Living with Psoriatic Arthritis (PsA)

Cost of major Biologics in Canada?


Me and my wife are planning to immigrate to Canada. Because I have a really good job opportunity there. But my wife has pre-existing condition (psoriatic arthritis) and there is chance that she might be rejected because of medical inadmissibility eventhough she is well qualified and can easily get job in canada. If total yearly spending on medication is less $19,600 I think we have a good chance of approval. Hence I wanted to know what is the price of Humira and Enbrel in canada right now.

Thank in advance


Hey formywife. I’m sorry I can’t help you with that question. However you may can get an idea if you Google it. Or call the producer of both. Best wishes.


I had a hard time finding any info on actual pricing. I did find this article which is very interesting and may help with any sort of justification your wife may need to make:

You may be best served by calling pharmacies in the area where the new job is and speaking to someone directly about pricing and medical approvals.



Yes the UK is certainly into ensuring its health service uses biosimilars, but I’m not sure that Canada is, or indeed there’s any availability in Canada of biosimilars.


Thank you guys for your response. I am getting different prices online for Humira. Some are saying it is less CAD$ 19,000 some are around CAD$ 22000 per year.


How about contacting the Toronto clinic to ask them? They are hot-shot PsA specialists and I imagine they’d be understanding - it’s Toronto Western Hospital I think. One of our Mod Support Team @Seenie would be able to confirm that.


Hello @formywife. The question you ask about the cost of the biologics is a bit of a complicated one, and although the foks at Toronto Western are brilliant, I doubt they will know the answer to that question.

The answer to your question is: it all depends. Helpful, aren’t we? LOL I’ll explain. What you pay depends on who is paying, and what your deductible is on whatever plan you have. In Canada, we do have socialized medicine, but unlike the NHS, ours does not cover drugs. Most (but not all) people have drug coverage insurance for that, and most (but not all) drug coverage insurance has a co-pay that varies greatly.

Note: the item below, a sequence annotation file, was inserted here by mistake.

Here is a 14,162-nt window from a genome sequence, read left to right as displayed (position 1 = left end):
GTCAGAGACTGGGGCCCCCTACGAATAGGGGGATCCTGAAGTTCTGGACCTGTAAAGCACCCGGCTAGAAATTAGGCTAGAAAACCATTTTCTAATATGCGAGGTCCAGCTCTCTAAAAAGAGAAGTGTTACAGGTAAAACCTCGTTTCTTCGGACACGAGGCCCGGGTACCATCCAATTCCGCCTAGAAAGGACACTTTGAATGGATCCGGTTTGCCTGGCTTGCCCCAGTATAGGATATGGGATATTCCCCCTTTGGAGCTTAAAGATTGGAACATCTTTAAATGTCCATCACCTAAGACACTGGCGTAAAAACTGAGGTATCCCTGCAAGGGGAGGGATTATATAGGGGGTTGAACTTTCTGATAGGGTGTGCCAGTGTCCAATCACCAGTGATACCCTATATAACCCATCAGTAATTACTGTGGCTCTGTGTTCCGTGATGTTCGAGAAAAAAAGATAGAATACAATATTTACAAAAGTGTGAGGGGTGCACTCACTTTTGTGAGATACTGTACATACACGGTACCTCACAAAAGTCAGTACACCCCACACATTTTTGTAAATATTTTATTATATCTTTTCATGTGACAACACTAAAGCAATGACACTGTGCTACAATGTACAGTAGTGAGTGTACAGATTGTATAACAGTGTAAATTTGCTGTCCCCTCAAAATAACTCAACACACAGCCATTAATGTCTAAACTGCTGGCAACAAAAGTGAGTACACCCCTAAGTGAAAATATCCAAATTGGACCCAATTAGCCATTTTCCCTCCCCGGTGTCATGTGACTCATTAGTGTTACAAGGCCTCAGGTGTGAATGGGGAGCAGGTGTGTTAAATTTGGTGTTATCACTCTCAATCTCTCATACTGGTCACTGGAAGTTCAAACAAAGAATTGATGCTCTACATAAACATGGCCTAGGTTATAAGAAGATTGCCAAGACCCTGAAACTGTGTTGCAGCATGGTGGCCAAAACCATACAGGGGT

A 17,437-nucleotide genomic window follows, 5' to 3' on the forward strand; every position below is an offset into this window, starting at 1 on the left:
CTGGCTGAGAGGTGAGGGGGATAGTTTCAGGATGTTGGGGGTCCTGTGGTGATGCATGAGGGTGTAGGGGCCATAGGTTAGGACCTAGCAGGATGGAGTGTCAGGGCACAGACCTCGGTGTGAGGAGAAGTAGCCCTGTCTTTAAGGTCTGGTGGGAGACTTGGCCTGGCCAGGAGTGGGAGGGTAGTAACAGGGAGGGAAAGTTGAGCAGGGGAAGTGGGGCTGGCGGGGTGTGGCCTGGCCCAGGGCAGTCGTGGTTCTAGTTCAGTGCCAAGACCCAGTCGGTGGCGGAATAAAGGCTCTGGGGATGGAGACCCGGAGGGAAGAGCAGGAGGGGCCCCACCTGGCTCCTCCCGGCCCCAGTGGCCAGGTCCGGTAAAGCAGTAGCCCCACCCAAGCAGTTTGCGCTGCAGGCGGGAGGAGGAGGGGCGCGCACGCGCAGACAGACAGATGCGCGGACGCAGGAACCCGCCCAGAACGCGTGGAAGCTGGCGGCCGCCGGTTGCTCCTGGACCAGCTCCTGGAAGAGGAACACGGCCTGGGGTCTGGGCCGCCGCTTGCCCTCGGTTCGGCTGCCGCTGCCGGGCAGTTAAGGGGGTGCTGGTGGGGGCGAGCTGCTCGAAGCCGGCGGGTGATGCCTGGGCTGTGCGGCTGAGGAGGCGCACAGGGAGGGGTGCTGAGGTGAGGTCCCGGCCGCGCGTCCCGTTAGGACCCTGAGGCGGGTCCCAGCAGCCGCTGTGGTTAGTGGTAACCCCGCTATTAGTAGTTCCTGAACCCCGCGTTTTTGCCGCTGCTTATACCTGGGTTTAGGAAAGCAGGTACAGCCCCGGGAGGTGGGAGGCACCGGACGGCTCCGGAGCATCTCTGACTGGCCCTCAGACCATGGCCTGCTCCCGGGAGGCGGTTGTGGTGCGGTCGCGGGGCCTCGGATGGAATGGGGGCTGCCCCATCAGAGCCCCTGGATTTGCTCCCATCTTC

People with no drug coverage insurance: pay top retail price, which I understand is upwards of $20K per year. In the case of biologics, very few people can afford that, and they resort to the government catastrophic drug costs plan (below)

Those with employer-paid drug coverage: co-pay varies by plan. Some have little or no co-pay. Others have a co-pay that might be 10% or it might be 50%, just depends. I’m guessing that your job will come with drug coverage of some sort. How much the actual drug price is varies, though, according to the price the insurance company has negotiated with the drug company.

Government catastrophic drug coverage: this varies from province to province, because health is administered provincially. This coverage is means tested: they assess your co-pay as a percentage of your disposable income (as calculated on your tax return) The cost of your co-pay is based the price
your provincial government has negotiated with the drug company.

Bottom line is: I have no idea But you may be able to get some better information through one of our major pharmacies with a big online presence: https://www1.shoppersdrugmart.ca/en/Contact-Us
Give them a try.
You may also want to have a chat with @Golfnut, one of our members who came to Canada from the UK to work a few years ago.



Oh, and just for the record, something wonderful happens to us when we turn 65: virtually all prescription medications (except in cases where there is a a more cost-effective alternative) are paid for by the government, except for $100 copay and the dispensing fee, which in my case is $6 and change.

But prescription drug cost questions are complicated in this country!


Thank you all for your feedback and also for sharing all the contact information.


Seenie, I will turn 65 in April 2020. I am far more excited about it than when I became legal to vote and drink! Luckily, I am currently maintaining on a drug cocktail within the limits of my own health insurance. It’s nice having the biologics “in my pocket” in the event of the PsA worsening, but I have had my fingers crossed in the three years since diagnosis that I will make it to 65 before that.


My fingers are crossed for you, @Susan2! The period between starting biologics and turning 65 was a very tough one financially for us. Not taking them, though, wasn’t an option. I remember my wonderful pharmacist’s scheming to time my Humira refills just soooo when I approached my big birthday and that saved me about $1000 out of pocket. Biggest birthday prezzie ever!


I know I am very lucky to have avoided the biologics - funny how one’s definition of “lucky” change after diagnosis! Thanks for the finger crossing!



Have you managed to come any closer to a conclusion?


Hi Seenie
I haven’t yet. I will let this blog know what happens when I make some progress.